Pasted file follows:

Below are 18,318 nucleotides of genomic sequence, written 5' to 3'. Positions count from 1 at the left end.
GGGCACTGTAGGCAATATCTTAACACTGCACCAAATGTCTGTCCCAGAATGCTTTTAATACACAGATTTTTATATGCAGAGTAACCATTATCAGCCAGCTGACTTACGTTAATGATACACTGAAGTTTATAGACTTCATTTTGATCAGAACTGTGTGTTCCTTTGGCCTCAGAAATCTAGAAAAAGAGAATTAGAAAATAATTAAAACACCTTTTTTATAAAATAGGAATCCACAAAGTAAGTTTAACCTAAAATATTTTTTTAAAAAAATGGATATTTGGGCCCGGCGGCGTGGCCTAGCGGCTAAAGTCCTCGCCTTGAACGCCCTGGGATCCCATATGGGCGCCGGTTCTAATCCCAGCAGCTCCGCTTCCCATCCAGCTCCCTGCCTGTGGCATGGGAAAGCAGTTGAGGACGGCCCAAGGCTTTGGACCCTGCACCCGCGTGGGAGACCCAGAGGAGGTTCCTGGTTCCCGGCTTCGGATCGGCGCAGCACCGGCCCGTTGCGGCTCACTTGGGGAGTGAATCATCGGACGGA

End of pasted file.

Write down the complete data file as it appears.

Below are 18,318 nucleotides of genomic sequence, written 5' to 3'. Positions count from 1 at the left end.
GGGCACTGTAGGCAATATCTTAACACTGCACCAAATGTCTGTCCCAGAATGCTTTTAATACACAGATTTTTATATGCAGAGTAACCATTATCAGCCAGCTGACTTACGTTAATGATACACTGAAGTTTATAGACTTCATTTTGATCAGAACTGTGTGTTCCTTTGGCCTCAGAAATCTAGAAAAAGAGAATTAGAAAATAATTAAAACACCTTTTTTATAAAATAGGAATCCACAAAGTAAGTTTAACCTAAAATATTTTTTTAAAAAAATGGATATTTGGGCCCGGCGGCGTGGCCTAGCGGCTAAAGTCCTCGCCTTGAACGCCCTGGGATCCCATATGGGCGCCGGTTCTAATCCCAGCAGCTCCGCTTCCCATCCAGCTCCCTGCCTGTGGCATGGGAAAGCAGTTGAGGACGGCCCAAGGCTTTGGACCCTGCACCCGCGTGGGAGACCCAGAGGAGGTTCCTGGTTCCCGGCTTCGGATCGGCGCAGCACCGGCCCGTTGCGGCTCACTTGGGGAGTGAATCATCGGACGGA